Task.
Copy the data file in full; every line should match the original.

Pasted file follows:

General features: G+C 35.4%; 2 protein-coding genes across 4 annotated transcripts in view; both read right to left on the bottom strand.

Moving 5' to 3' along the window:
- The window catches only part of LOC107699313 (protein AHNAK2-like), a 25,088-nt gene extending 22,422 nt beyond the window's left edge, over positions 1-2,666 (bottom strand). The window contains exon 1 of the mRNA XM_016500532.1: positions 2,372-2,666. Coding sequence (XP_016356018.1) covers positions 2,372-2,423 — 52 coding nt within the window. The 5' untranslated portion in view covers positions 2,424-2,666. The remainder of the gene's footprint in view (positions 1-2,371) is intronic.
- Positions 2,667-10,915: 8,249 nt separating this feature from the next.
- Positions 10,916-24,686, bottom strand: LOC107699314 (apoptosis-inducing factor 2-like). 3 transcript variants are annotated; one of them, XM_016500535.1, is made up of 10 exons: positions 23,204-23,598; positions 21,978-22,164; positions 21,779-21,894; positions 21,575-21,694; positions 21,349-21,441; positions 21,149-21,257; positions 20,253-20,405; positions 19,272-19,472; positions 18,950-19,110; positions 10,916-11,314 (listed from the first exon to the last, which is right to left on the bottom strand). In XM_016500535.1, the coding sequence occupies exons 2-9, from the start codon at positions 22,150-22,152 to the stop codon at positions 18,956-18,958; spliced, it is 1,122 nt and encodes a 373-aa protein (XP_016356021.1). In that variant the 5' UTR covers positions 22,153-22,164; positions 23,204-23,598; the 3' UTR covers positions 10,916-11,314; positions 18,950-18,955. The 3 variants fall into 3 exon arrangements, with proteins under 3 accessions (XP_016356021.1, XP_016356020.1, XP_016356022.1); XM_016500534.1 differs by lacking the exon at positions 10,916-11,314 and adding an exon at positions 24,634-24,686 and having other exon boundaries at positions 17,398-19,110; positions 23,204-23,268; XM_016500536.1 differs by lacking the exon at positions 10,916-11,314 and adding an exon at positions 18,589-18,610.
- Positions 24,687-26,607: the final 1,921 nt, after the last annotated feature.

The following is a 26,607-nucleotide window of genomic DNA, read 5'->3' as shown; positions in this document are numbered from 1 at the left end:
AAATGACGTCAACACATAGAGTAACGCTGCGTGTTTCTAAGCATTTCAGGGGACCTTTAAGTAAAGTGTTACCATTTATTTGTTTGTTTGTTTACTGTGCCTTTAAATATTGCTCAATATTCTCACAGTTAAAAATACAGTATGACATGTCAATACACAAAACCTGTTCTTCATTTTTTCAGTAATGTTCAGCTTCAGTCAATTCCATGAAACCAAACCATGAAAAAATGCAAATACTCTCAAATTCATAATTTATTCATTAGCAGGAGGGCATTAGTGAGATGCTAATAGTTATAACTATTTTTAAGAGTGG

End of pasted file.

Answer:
General features: G+C 35.4%; 2 protein-coding genes across 4 annotated transcripts in view; both read right to left on the bottom strand.

Moving 5' to 3' along the window:
- The window catches only part of LOC107699313 (protein AHNAK2-like), a 25,088-nt gene extending 22,422 nt beyond the window's left edge, over positions 1-2,666 (bottom strand). The window contains exon 1 of the mRNA XM_016500532.1: positions 2,372-2,666. Coding sequence (XP_016356018.1) covers positions 2,372-2,423 — 52 coding nt within the window. The 5' untranslated portion in view covers positions 2,424-2,666. The remainder of the gene's footprint in view (positions 1-2,371) is intronic.
- Positions 2,667-10,915: 8,249 nt separating this feature from the next.
- Positions 10,916-24,686, bottom strand: LOC107699314 (apoptosis-inducing factor 2-like). 3 transcript variants are annotated; one of them, XM_016500535.1, is made up of 10 exons: positions 23,204-23,598; positions 21,978-22,164; positions 21,779-21,894; positions 21,575-21,694; positions 21,349-21,441; positions 21,149-21,257; positions 20,253-20,405; positions 19,272-19,472; positions 18,950-19,110; positions 10,916-11,314 (listed from the first exon to the last, which is right to left on the bottom strand). In XM_016500535.1, the coding sequence occupies exons 2-9, from the start codon at positions 22,150-22,152 to the stop codon at positions 18,956-18,958; spliced, it is 1,122 nt and encodes a 373-aa protein (XP_016356021.1). In that variant the 5' UTR covers positions 22,153-22,164; positions 23,204-23,598; the 3' UTR covers positions 10,916-11,314; positions 18,950-18,955. The 3 variants fall into 3 exon arrangements, with proteins under 3 accessions (XP_016356021.1, XP_016356020.1, XP_016356022.1); XM_016500534.1 differs by lacking the exon at positions 10,916-11,314 and adding an exon at positions 24,634-24,686 and having other exon boundaries at positions 17,398-19,110; positions 23,204-23,268; XM_016500536.1 differs by lacking the exon at positions 10,916-11,314 and adding an exon at positions 18,589-18,610.
- Positions 24,687-26,607: the final 1,921 nt, after the last annotated feature.

The following is a 26,607-nucleotide window of genomic DNA, read 5'->3' as shown; positions in this document are numbered from 1 at the left end:
AAATGACGTCAACACATAGAGTAACGCTGCGTGTTTCTAAGCATTTCAGGGGACCTTTAAGTAAAGTGTTACCATTTATTTGTTTGTTTGTTTACTGTGCCTTTAAATATTGCTCAATATTCTCACAGTTAAAAATACAGTATGACATGTCAATACACAAAACCTGTTCTTCATTTTTTCAGTAATGTTCAGCTTCAGTCAATTCCATGAAACCAAACCATGAAAAAATGCAAATACTCTCAAATTCATAATTTATTCATTAGCAGGAGGGCATTAGTGAGATGCTAATAGTTATAACTATTTTTAAGAGTGG